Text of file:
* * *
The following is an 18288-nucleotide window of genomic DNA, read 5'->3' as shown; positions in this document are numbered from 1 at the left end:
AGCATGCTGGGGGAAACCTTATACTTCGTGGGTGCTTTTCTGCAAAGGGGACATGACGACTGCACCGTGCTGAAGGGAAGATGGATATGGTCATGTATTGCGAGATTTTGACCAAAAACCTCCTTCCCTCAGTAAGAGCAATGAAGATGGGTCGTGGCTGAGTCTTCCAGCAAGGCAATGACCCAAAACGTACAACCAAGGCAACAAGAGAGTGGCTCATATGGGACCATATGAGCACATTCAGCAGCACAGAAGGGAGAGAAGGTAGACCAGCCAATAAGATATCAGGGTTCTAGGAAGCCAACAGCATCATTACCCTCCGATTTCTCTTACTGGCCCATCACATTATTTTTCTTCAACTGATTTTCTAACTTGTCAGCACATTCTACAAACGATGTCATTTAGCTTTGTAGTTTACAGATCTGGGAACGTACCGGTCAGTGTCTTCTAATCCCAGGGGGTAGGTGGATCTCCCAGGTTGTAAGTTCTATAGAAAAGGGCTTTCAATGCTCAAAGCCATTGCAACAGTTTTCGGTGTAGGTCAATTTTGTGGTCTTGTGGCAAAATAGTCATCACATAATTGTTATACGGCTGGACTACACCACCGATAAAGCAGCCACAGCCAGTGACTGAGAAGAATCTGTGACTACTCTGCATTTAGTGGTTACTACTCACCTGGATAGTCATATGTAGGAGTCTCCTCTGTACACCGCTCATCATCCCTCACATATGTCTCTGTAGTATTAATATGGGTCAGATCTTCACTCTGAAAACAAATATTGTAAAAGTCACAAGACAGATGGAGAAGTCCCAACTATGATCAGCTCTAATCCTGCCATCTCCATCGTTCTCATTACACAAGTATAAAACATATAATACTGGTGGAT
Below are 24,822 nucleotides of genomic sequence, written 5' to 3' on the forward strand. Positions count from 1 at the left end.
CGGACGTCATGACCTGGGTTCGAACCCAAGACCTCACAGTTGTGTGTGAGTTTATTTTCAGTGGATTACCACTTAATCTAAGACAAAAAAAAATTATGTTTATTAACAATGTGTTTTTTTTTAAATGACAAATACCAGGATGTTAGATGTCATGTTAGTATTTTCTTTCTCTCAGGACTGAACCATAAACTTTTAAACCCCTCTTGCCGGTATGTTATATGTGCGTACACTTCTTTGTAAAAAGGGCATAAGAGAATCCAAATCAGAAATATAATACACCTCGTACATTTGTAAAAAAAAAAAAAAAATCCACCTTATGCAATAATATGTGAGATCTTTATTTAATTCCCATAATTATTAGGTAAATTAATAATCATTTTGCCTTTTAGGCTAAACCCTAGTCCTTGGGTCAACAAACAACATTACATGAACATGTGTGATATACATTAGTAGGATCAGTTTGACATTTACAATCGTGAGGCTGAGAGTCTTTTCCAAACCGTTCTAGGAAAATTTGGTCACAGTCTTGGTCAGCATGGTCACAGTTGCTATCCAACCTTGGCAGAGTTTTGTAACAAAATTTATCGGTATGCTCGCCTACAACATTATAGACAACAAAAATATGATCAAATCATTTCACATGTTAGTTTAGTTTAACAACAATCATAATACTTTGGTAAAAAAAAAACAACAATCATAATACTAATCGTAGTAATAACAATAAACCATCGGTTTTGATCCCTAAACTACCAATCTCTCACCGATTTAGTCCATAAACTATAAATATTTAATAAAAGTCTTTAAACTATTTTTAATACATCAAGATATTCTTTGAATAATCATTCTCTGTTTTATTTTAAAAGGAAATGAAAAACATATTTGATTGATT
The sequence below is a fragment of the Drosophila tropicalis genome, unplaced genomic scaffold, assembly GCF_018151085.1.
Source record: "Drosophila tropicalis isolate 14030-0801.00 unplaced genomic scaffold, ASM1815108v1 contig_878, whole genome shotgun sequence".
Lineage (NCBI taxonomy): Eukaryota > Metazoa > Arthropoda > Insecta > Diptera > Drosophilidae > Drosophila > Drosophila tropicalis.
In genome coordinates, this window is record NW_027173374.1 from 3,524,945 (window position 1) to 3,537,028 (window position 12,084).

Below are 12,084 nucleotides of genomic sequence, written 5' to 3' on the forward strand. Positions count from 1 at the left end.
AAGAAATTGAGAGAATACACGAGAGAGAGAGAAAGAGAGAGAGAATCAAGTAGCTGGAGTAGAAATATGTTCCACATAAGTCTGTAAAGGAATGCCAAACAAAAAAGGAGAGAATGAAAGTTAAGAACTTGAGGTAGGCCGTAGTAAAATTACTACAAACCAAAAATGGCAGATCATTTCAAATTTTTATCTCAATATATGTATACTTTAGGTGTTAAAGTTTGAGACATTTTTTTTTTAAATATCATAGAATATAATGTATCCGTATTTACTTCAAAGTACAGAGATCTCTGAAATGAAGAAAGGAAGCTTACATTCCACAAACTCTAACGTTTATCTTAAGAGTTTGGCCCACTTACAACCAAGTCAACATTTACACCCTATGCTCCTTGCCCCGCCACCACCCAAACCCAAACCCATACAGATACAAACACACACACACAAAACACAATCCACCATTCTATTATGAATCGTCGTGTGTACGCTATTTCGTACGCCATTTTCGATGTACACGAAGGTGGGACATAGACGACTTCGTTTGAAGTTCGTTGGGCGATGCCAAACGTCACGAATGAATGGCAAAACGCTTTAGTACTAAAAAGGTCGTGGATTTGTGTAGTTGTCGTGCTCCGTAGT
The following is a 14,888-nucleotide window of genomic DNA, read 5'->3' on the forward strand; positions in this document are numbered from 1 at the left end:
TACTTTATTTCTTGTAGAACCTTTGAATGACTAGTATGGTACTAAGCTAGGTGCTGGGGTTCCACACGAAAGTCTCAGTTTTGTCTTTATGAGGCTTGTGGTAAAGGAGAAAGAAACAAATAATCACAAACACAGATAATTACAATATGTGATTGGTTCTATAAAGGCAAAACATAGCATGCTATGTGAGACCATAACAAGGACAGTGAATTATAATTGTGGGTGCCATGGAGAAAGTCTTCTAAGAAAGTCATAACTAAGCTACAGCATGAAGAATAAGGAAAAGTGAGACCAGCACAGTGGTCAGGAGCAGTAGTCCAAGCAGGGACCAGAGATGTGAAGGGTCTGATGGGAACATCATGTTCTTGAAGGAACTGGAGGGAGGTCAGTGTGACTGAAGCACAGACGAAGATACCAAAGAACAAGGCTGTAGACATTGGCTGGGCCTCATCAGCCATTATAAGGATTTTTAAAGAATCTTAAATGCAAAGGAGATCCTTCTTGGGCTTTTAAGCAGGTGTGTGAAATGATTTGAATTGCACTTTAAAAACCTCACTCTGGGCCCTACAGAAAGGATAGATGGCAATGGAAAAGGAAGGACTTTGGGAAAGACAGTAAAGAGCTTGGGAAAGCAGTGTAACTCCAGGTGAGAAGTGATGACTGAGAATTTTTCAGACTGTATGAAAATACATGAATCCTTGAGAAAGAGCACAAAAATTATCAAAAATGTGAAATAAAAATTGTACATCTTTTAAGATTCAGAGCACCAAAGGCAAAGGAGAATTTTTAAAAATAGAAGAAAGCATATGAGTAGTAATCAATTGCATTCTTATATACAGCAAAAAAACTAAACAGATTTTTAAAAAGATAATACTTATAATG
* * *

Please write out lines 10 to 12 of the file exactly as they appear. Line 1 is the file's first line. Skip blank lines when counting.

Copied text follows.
AAGAAATTGAGAGAATACACGAGAGAGAGAGAAAGAGAGAGAGAATCAAGTAGCTGGAGTAGAAATATGTTCCACATAAGTCTGTAAAGGAATGCCAAACAAAAAAGGAGAGAATGAAAGTTAAGAACTTGAGGTAGGCCGTAGTAAAATTACTACAAACCAAAAATGGCAGATCATTTCAAATTTTTATCTCAATATATGTATACTTTAGGTGTTAAAGTTTGAGACATTTTTTTTTTAAATATCATAGAATATAATGTATCCGTATTTACTTCAAAGTACAGAGATCTCTGAAATGAAGAAAGGAAGCTTACATTCCACAAACTCTAACGTTTATCTTAAGAGTTTGGCCCACTTACAACCAAGTCAACATTTACACCCTATGCTCCTTGCCCCGCCACCACCCAAACCCAAACCCATACAGATACAAACACACACACACAAAACACAATCCACCATTCTATTATGAATCGTCGTGTGTACGCTATTTCGTACGCCATTTTCGATGTACACGAAGGTGGGACATAGACGACTTCGTTTGAAGTTCGTTGGGCGATGCCAAACGTCACGAATGAATGGCAAAACGCTTTAGTACTAAAAAGGTCGTGGATTTGTGTAGTTGTCGTGCTCCGTAGT
The following is a 14,888-nucleotide window of genomic DNA, read 5'->3' on the forward strand; positions in this document are numbered from 1 at the left end:
TACTTTATTTCTTGTAGAACCTTTGAATGACTAGTATGGTACTAAGCTAGGTGCTGGGGTTCCACACGAAAGTCTCAGTTTTGTCTTTATGAGGCTTGTGGTAAAGGAGAAAGAAACAAATAATCACAAACACAGATAATTACAATATGTGATTGGTTCTATAAAGGCAAAACATAGCATGCTATGTGAGACCATAACAAGGACAGTGAATTATAATTGTGGGTGCCATGGAGAAAGTCTTCTAAGAAAGTCATAACTAAGCTACAGCATGAAGAATAAGGAAAAGTGAGACCAGCACAGTGGTCAGGAGCAGTAGTCCAAGCAGGGACCAGAGATGTGAAGGGTCTGATGGGAACATCATGTTCTTGAAGGAACTGGAGGGAGGTCAGTGTGACTGAAGCACAGACGAAGATACCAAAGAACAAGGCTGTAGACATTGGCTGGGCCTCATCAGCCATTATAAGGATTTTTAAAGAATCTTAAATGCAAAGGAGATCCTTCTTGGGCTTTTAAGCAGGTGTGTGAAATGATTTGAATTGCACTTTAAAAACCTCACTCTGGGCCCTACAGAAAGGATAGATGGCAATGGAAAAGGAAGGACTTTGGGAAAGACAGTAAAGAGCTTGGGAAAGCAGTGTAACTCCAGGTGAGAAGTGATGACTGAGAATTTTTCAGACTGTATGAAAATACATGAATCCTTGAGAAAGAGCACAAAAATTATCAAAAATGTGAAATAAAAATTGTACATCTTTTAAGATTCAGAGCACCAAAGGCAAAGGAGAATTTTTAAAAATAGAAGAAAGCATATGAGTAGTAATCAATTGCATTCTTATATACAGCAAAAAAACTAAACAGATTTTTAAAAAGATAATACTTATAATG